There is a learning curve for arts writers and critics in mainstream media
outlets. Most can't/won't even write in meaningful ways about "old" media
(film, video, audio art, etc.) though there are exceptions. Critics are
always pressed by circulation numbers (just like museums are pressed by
attendance figures). I don't think this is an excuse, just the reality of
what I've encountered from experience. Says more to me about what is
lacking in critical studies programs where writers get trained.
While there is a great deal of thoughtful writing about John Cage, for
example, even after nearly ten years since his death, I haven't found a
writer/critic who can consider and evaluate thoughtfully his diverse work in
the various disciplines in which he worked (that bridged the fine arts,
poetry, philosophy, mycology, etc). Can't claim that I can write about all
of that either. Still, it is very disappointing (about Cage) that what is
getting press isn't about the actual art works themselves (or the artists)
but that jazziness of the museums. Guess they have to start somewhere.
This will take time, patience, commitment, inter- and intra- disciplinary
discourse on an on-going basis. Courage.
Why don't "big media outlets" hire real thinkers to write about art? (Seems
obvious that editors underrate the intelligence of their readers, or give to
much import to advertisers.) I'd like to change my mind on all of this. It
must be more complex an issue.
In the arts, as in the sciences--and just about anything else it seems--some
people are up-to-date and comprehend what is really going on in the present,
while others are fifty years behind and everything in-between. Speaking of
which, V. Klebnikov's "Zangezi: A Supersaga in Twenty Planes" (in The King
of Time, Harvard University Press, Cambridge, 1985) is worth reading re:
foreseeing the net as is McLuhan's "Agenbite of Outwit" (published in
Rolywholyover A Circus, Rizzoli, New York, 1993 or Tyuoni 1, 1985).
From: Curating digital art - www.newmedia.sunderland.ac.uk/crumb/
[mailto:[log in to unmask]]On Behalf Of Steve Dietz
Sent: Tuesday, March 27, 2001 10:33 AM
To: [log in to unmask]
Subject: Re: Big Media Art. March Theme of the Month
Size is relative. I won't go into my powers of 10 rant, but just as
one person's metadata is another person's data, for some the Walker is
a huge, "mainstream" institution, and for others it's an interesting,
small, regional anomaly. It depends on perspective, and I agree with
Barbara that people do/can make a difference--but that's just my
That said, I think there is a level of press coverage of the efforts
by a SFMOMA or Whitney that may be out of proportion to what they are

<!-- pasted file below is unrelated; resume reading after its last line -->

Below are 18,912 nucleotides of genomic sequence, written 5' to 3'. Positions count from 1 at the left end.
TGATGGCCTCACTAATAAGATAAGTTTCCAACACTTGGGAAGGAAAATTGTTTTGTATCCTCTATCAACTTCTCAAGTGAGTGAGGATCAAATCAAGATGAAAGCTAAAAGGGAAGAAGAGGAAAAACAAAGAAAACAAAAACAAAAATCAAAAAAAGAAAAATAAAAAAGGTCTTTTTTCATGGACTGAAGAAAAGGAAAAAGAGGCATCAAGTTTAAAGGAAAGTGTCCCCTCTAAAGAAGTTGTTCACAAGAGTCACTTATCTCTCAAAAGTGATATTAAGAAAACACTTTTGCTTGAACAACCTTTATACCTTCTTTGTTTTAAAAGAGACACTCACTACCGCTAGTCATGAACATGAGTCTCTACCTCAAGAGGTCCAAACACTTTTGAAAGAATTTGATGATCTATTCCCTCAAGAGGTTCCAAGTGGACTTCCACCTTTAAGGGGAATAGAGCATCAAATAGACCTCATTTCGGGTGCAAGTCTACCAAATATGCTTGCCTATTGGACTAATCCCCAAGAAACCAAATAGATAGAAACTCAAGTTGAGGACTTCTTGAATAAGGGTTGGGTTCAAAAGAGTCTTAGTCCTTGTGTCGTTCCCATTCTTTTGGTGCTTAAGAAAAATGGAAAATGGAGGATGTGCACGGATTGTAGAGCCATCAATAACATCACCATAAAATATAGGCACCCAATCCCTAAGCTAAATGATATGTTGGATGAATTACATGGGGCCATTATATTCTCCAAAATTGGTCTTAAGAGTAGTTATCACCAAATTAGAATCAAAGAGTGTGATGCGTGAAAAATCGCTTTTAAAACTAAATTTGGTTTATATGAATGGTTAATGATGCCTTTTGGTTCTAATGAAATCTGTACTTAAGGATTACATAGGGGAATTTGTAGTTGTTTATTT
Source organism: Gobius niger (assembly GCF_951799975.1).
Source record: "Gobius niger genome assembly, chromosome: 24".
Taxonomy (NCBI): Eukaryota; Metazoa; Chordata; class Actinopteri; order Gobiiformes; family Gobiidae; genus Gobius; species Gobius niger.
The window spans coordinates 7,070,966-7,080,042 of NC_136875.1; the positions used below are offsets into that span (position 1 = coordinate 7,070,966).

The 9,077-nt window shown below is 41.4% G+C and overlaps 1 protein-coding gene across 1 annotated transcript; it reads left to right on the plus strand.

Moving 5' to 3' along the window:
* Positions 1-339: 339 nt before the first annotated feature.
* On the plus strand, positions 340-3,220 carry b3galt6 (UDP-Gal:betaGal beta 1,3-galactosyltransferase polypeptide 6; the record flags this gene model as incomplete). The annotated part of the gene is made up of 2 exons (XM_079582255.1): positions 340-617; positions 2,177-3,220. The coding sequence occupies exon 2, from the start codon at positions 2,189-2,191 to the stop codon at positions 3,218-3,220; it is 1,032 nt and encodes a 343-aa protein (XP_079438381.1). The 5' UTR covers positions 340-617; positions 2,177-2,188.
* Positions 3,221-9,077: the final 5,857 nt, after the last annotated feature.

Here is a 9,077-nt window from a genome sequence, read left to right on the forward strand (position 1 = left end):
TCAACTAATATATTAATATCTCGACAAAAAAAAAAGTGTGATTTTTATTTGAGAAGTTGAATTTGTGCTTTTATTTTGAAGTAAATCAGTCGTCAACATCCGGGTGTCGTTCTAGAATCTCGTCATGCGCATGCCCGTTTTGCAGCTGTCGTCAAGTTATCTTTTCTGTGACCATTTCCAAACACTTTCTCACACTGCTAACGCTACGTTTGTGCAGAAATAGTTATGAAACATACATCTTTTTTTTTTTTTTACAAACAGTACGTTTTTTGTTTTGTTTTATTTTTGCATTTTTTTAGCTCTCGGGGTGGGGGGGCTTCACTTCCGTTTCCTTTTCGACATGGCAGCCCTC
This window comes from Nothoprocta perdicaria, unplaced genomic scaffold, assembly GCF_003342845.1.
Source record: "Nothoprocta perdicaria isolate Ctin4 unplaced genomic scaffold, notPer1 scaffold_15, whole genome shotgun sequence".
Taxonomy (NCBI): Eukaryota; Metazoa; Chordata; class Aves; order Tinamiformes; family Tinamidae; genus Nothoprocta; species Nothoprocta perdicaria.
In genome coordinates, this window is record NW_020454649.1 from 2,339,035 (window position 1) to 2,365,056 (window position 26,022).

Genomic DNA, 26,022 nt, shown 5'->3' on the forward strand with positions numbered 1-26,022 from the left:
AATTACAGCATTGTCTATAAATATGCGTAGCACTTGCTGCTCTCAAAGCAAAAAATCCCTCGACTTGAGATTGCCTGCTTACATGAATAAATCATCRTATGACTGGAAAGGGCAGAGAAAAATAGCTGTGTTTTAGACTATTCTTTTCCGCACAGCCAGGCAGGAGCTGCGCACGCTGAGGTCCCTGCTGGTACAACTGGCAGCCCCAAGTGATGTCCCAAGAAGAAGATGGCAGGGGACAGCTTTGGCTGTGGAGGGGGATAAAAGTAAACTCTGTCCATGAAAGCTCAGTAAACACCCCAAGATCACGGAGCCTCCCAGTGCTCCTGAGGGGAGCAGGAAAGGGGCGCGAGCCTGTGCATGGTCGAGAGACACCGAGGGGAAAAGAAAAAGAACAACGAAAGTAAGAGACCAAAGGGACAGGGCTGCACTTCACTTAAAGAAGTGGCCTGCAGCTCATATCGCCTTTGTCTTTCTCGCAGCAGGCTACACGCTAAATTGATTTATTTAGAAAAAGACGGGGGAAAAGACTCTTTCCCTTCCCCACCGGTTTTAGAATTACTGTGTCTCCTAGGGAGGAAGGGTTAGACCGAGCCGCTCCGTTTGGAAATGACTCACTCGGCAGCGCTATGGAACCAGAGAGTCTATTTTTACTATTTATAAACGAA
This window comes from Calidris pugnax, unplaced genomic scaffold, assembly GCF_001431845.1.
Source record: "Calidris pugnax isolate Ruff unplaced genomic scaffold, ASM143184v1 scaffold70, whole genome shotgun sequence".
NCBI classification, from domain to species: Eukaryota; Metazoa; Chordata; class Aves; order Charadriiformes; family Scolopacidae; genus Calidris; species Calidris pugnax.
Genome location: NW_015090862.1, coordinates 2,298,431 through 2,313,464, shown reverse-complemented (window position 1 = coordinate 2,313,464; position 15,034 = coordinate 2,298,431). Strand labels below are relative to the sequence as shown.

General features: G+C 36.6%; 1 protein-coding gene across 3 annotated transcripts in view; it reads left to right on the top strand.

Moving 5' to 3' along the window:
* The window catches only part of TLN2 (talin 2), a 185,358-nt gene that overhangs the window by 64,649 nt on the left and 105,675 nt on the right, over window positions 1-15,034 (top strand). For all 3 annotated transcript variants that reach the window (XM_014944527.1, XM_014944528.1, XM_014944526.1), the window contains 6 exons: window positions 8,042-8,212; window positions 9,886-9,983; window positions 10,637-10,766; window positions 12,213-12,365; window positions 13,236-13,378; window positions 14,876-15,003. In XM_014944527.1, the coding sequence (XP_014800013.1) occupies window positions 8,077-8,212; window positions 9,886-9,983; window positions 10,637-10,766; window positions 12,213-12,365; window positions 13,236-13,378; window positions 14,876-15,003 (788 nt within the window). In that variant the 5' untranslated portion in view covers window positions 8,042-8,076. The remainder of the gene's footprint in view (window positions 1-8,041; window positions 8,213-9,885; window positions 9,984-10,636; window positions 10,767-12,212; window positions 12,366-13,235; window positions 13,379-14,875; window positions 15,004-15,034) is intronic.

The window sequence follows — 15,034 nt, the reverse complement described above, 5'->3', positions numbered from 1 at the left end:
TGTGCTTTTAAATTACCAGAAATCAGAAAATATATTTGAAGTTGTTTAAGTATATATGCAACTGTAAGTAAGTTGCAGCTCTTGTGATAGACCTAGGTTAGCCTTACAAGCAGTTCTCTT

actually mounting in relation to the history of what has been already
done. And this is not unique to new media by any means. When the
Whitney(?) did a "mid-career" retrospective of Cindy Sherman, it was
covered by the press differently than her hundreds of shows up till
What astonishes me--and depresses me a bit--is the level of the
discourse around the shows by the press. It's like Bill Walsh
scripting the first 20 plays of an (American) football game--What
about $? What about copyright? Does MegaMuseum doing this mean that
net art is real? What's the future? etc. If one of the things "large"
institutions bring to the table is additional audience/press, what is
the responsibility to the level of discourse? Why do 9 out of 10
articles about Bitstreams talk about Jeffrey Blake and his "moving"
> -----Original Message-----
> From: Curating digital art - www.newmedia.sunderland.ac.uk/crumb/
> [mailto:[log in to unmask]]On Behalf Of Beryl Graham
> Sent: Tuesday, March 27, 2001 4:46 AM
> To: [log in to unmask]
> Subject: Re: Big Media Art. March Theme of the Month
> Steve Dietz said:
> >Why does it matter to _you_ what "big" institutions do? I've never
> >quite understood the emphasis on the size thing.
> Interesting question! Of course, I wouldn't admit to being a
> size-queen myself (living in a place which is NOT London), but I
> thought it interesting and shocking that I've talked to several
> people who had never heard of new media/digital art before
> the 010101
> show at SFMOMA (admittedly, these people were Californians, and not
> art folk).
> I think big organisations reach some different parts of the
> and different parts of the press, and I think that SOME big museums
> feel rather obliged to think about 'canons'. I also think that
> expectations are different, I thought that the reactions
> that Matthew
> Gansallo mentioned were particularly responding to the fact 'hey,
> it's the Tate doing this' whereas they may have expected
> that kind of
> work from a smaller organisation.
> I've worked for big, medium, and small organisations in new media,
> and, well, they're different in curatorial terms (I didn't say which
> was better, did I?) To crudely stereotype: big ones have a more
> middle-of-the-road audience, more powerful/annoying marketing
> departments, worry about Internet porn, but have the money for big
> physical installations; small ones let you be more
> experimental, have
> no equipment, but have staff who have used the Internet for fun.
> Something which concerns me is whether physical installations are
> becoming the 'preserve' of big museums, and net.art the preserve of
> artist-run spaces (mostly because of resources), which relates to
> some of Simon Biggs' comments, and what Barbara London mentioned
> about artists leading the debate. Interestingly, it seems to be the
> physical installations which are less debated these days.
> Of course, you Steve have done the opposite to my stereotypes, which
> might be why you've proved rather successful! Does size
> matter to you?